Written by Doctor G

Screen time – Do I need to limit it? Part 1: The challenge!

Screen Time – both the 2 yo and the 12 yo are ADDICTED to screens, phones, ipads, computers, tv’s etc. If they aren’t on one thing they are on another. The 2yo will scream at me for the ipad and the 12yo will sneak off into her room only for me to find her on her laptop streaming videos. Despite all of these screens I do love how much it captivates my tots when I need to cook dinner or do some work of my own (on a screen) I do not know how to limit this anymore and it almost easier to just let them rot their brains…. advice?

Lecia, in NYC, NY

A: OK, I think you are really asking two questions.  The obvious one is “How?” How can you limit screen time in these technologically savvy children?  The more important question seems to be “Why?”  Why should you bother having this battle when it does benefit you some and they like it so much?

So let’s talk about “Why?” first, as it motivates the “How.”

Why should we unplug our kids?  This is not such an intuitive answer.  As we parents become more plugged in, as schools become more tech-focused and work, friendships, hobbies are pursued with the aid of screens, is it even appropriate to hold these away from children like soda or junk food or CosmoGirl magazine?

Short answer? Yes.  Although screen time teaches our kids fine motor skills and the ability to navigate the world that they will need increasingly as they grow, it is not without significant dangers.

The sad fact is, kids can be damaged by too much screen time.  According to a large number of highly respected studies, including one published in Pediatrics in late 2010, more than 2 hours of screen time(not including homework) in children and adolescents is associated with a lot of badness.  Obesity.  Depressive symptoms (even in preschoolers).  Poor peer relationships.  Increased incidence of ADHD. Inability to overcome boredom.  Behavior changes.  Poor behavior as rated by parents and caregivers.  Less school success.

Several big research studies have shown that the majority of preschoolers in this country are getting at least 4 hours a day of screen time and that this number goes up as children get older. 
So here is my challenge to you and all of my readers:  Over the next two days, keep track of how much screen time your little one is getting.  You DO NOT need to tell anyone what you learn.  Look at the stopwatch feature on your phone, usually you can use it to start and stop and then restart without setting it back to 0:00.  Try to add up the total of DVD, computer, TV, smart phone, I-everything (Pad, Pod, Phone) time. And if they are in childcare at all, that screen time counts also.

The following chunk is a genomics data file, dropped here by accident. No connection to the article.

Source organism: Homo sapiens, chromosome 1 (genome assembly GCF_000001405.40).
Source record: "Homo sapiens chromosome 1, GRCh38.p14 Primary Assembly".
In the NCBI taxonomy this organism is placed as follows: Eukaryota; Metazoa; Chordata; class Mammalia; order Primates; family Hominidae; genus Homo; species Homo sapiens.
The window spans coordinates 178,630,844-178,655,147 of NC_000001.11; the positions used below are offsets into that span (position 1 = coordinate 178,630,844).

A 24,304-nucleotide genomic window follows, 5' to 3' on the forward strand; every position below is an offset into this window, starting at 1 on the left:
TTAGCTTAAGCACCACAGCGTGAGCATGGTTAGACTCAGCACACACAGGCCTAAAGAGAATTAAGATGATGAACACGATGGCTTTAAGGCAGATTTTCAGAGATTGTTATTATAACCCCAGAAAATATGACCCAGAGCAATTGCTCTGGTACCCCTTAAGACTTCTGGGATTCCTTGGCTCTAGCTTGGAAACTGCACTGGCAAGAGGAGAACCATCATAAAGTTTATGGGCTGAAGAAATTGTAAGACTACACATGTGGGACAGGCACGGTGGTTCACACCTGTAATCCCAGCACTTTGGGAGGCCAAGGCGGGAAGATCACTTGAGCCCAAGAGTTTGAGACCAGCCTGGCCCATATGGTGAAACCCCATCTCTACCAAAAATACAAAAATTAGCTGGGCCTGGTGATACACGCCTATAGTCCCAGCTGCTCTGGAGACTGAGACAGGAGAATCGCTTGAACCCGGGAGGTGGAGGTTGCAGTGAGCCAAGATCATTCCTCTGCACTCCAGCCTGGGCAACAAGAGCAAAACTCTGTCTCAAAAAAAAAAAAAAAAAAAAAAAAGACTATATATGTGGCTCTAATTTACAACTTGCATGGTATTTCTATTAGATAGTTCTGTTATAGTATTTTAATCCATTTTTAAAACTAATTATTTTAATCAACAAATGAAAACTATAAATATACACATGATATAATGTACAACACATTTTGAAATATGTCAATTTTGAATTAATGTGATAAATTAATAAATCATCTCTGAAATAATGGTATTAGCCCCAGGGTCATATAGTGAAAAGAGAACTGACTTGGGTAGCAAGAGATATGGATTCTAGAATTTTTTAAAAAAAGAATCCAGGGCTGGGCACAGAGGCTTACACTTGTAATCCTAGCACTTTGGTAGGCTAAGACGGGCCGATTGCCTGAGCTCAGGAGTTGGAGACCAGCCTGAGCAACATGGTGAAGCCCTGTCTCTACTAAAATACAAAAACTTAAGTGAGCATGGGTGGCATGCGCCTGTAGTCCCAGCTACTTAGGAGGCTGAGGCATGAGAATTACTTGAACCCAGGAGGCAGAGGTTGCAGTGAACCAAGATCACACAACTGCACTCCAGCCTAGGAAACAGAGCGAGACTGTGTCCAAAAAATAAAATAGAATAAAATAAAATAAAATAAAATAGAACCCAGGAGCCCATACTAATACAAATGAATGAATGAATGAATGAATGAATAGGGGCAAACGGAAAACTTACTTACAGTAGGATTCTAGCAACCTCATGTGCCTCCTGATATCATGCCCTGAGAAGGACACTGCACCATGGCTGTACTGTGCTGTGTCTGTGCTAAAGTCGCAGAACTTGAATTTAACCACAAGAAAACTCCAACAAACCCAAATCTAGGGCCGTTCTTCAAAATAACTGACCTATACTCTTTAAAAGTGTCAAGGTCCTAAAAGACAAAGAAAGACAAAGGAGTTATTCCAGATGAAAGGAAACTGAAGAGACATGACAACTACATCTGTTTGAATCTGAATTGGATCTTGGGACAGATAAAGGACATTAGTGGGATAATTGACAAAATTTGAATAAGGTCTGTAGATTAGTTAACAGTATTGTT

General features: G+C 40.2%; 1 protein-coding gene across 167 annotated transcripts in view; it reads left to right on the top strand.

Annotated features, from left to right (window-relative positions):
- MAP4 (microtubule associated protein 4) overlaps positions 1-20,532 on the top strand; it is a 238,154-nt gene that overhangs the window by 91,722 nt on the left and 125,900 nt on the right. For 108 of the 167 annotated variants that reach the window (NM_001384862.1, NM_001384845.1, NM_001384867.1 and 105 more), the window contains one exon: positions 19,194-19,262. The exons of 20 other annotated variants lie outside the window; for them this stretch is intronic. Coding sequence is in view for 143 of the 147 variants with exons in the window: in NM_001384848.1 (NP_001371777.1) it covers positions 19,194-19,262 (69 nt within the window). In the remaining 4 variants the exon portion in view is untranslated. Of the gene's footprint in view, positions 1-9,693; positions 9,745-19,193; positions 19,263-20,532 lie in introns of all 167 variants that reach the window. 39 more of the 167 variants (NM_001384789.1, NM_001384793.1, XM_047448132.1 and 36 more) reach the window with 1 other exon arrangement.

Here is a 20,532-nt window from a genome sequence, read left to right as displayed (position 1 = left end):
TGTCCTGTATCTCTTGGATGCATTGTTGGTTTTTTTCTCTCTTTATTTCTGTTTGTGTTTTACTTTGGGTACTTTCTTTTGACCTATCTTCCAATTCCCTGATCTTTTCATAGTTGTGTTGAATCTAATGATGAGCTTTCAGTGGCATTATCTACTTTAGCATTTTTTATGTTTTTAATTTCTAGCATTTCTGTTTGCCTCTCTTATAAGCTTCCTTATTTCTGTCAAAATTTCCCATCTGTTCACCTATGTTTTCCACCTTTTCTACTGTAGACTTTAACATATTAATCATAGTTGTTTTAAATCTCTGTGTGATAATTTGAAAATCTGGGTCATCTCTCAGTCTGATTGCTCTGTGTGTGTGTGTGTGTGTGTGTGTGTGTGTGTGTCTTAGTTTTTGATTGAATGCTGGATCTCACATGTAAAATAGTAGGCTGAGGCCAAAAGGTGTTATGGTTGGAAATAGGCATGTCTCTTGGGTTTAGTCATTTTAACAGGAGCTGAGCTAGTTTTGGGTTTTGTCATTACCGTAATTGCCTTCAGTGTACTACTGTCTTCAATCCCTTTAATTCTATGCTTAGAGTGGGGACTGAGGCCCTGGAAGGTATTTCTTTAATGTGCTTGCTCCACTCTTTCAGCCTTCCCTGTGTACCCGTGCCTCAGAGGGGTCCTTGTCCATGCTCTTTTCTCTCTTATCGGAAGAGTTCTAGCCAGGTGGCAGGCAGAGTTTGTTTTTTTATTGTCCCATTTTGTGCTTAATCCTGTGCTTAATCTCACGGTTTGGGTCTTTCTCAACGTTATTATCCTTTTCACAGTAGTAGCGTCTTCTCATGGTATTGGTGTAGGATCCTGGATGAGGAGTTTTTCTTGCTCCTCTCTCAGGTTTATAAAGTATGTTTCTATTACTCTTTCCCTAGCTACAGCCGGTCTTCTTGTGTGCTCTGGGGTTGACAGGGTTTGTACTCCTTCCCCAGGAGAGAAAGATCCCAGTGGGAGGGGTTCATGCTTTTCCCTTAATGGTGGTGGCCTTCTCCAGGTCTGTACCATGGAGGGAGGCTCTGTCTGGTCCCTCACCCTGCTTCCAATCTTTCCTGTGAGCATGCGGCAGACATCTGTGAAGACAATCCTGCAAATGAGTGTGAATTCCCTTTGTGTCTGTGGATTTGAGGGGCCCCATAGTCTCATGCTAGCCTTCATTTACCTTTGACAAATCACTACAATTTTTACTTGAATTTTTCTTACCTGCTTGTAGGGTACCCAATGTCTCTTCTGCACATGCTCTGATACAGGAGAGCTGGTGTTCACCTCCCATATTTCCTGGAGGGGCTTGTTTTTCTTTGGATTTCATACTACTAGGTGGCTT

Come on back on Sunday and, if she topped 2 hours per day, check out some suggestions for reducing the time.

Oh, and one safety note that is not about screen time as much as screen placement.  Please do not let your daughter take the computer to her room or use it unsupervised.  Having her screen where you can see it easily and often helps prevent everything from internet predators to cyber-bullying as well as her randomly (or intentionally) finding something age-inappropriate.

The sum up answer is this: it is worth the battle to limit our childrens’ time in front of electronic screens.   Like my mom used to say: Everything in moderation.  Whether it is candy or potato chips or souvenirs at the zoo, our kids WANT and it is up to us to set healthy limits.

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1 thought on “Screen time – Do I need to limit it? Part 1: The challenge!”

  1. OK, you picked the wrong week to ask this, Debi! My boys are at computer programming camp…

    That said, I should note that while it’s a 9 to 5 camp day, as far as I can tell only about 4 hours are spent in front of the screen — programming games, trying out the games their peers created, etc. The rest is social interaction, sports, and the like.

    The best part, though, is that while they always ask for screen time at home during the school year (and I should note that we usually limit it to fewer than 4 hours a WEEK, Wii and television included), they know they’ve had more than enough this week and are perfectly content to play “unplugged” games in the morning and evening. Stuff like “catch” with dad in the backyard. Warms the heart (and gets the blood flowing). 🙂

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